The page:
I went to bed last night and listened to both one-hour episodes of the radio version of 'The Exorcist'. Lovely. This can be my entry into John's ghost story competition:
A while ago, there was a priest on the radio who occasionally performed exorcisms, and as I listened to him explain his methods and motives, I realised that he really did understand what was going on, and he really did perform a useful function on the rare occasions he was called out as a last resort by parents who were a little confused about their daughter's (and they always are daughters) unusual behaviour.
"Poltergeists and possessed adolescents," he began, "Have nothing whatsoever to do with the dead. These phenomena could be explained using purely scientific terms, if only we understood the science behind them. In the absence of of this understanding, it takes a priest who is trained in psychology to remedy the situation, and - for want of a better description - drive out the Devil or demons". This was a sensible priest, just dealing with the problem as he found it, and without any mumbo-jumbo.
There are three key ingredients in poltergeist hauntings, and - classically - these are a mother, an unsympathetic father, and a hysterical, pre-pubescent daughter. This is as far as the understanding goes, and the physical things that occur cannot - at the moment - be explained. Neither can God, which is why the wise priest never tries.
I know all of this to be true, before anyone accuses me of getting carried away, because I have witnessed it with my own eyes, and within my own family. My (now dead) sister had a girl child with her somewhat unresponsive husband (he just liked the quiet life) and the three of them lived in a newly built little house on a modest estate near Winchester. The other thing you don't need for poltergeists is a big, old house.
Right from the start, my sister would say strange things about her daughter which I put down to post-natal depression. Things like, "She stares at me in a way which makes me think she understands what I am thinking". This was before she could talk.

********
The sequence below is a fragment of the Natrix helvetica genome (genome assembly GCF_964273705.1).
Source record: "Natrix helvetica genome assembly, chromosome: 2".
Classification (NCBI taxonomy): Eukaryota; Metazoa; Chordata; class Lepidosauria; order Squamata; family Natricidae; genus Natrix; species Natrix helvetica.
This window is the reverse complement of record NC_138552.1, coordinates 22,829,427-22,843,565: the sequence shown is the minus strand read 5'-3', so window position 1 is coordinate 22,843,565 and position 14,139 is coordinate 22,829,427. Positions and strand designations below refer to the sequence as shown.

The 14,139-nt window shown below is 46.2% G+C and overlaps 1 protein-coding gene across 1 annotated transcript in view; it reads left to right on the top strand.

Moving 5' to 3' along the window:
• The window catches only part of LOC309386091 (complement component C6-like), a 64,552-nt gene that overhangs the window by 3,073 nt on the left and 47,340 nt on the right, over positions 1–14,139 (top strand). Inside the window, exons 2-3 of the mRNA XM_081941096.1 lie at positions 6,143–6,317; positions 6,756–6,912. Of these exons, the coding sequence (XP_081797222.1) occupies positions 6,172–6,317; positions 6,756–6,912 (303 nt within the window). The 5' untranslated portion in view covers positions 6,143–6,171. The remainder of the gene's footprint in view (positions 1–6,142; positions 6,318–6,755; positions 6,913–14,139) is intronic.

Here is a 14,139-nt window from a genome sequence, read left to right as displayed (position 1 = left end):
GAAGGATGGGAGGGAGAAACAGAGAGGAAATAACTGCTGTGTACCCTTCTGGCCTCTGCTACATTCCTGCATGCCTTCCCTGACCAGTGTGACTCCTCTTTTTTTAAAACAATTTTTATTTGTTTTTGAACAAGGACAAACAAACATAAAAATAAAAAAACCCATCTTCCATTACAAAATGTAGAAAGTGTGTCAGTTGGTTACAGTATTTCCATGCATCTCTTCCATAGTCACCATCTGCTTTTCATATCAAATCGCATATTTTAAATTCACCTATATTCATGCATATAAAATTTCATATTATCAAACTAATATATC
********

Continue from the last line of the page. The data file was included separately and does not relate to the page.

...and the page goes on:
A little later, she would confide in me that she was very guilty about the way she felt about the baby. "I just don't like her as a person - I know this sounds stupid and cruel, and I know she can't even talk yet, but this is just the way I feel and I have to tell someone. H**** doesn't want to talk about it and thinks I am being stupid. Am I going mad?"
I began to think that she was actually going mad, but I didn't say that. Instead, I began reading-up about this sort of thing, and by the time I went to visit them, I thought I had a grasp on what might have been going on.
When I called on them, the little girl was about 3-4 years old and able to talk. "Come downstairs and see your Uncle Tom," my sister shouted, and the girl came down and stared at me.
"Tell him to go away," she said, "I don't like his eyes." I think she knew that I could 'see' what was going on.
When she was out of the room, my sister told me of other, stranger things that had been happening. She would stand at the bottom of the stairs and take in a breath to shout up instructions for the girl to tidy her room, but before the words came out of her mouth, her daughter would shout down, "No. I don't want to and I'm not going to."
Things came to a head one night a little later. The girl was upstairs in bed, the washing up had been done and my sister and her husband were sitting in a room watching T.V. before going to bed themselves, when a clattering noise came from the kitchen.
My B. in law went into the kitchen to find a large knife had been taken out of one of the drawers, and blood was splashed around all over the formica-topped work-surfaces.
He rushed upstairs to his daughter's room to find her tucked up and asleep, so he went back down and checked all the windows and doors, finding them all locked and secure, so he searched the house for an intruder but found none.
They stared at the scene for a half an hour or so, then - not knowing what else to do - cleared up the mess and went to bed. I asked her if they had taken a sample of the blood, but she said that this had not occurred to them.
This was the trigger for my sister's break-down, and the doctor recommended she go to a child psychologist. When she arrived for the appointment, she asked the psychologist when she should return to collect her girl, and he said, "You are not going anywhere - you are part of the process."
In a few weeks, all was back to normal, and their relationship reverted to a normal, loving, mother and daughter one, though the subject was never considered taboo whilst my niece remained a child. It only became taboo later, and my niece has no recollection of any of these events.
I didn't dream them up though, I assure you.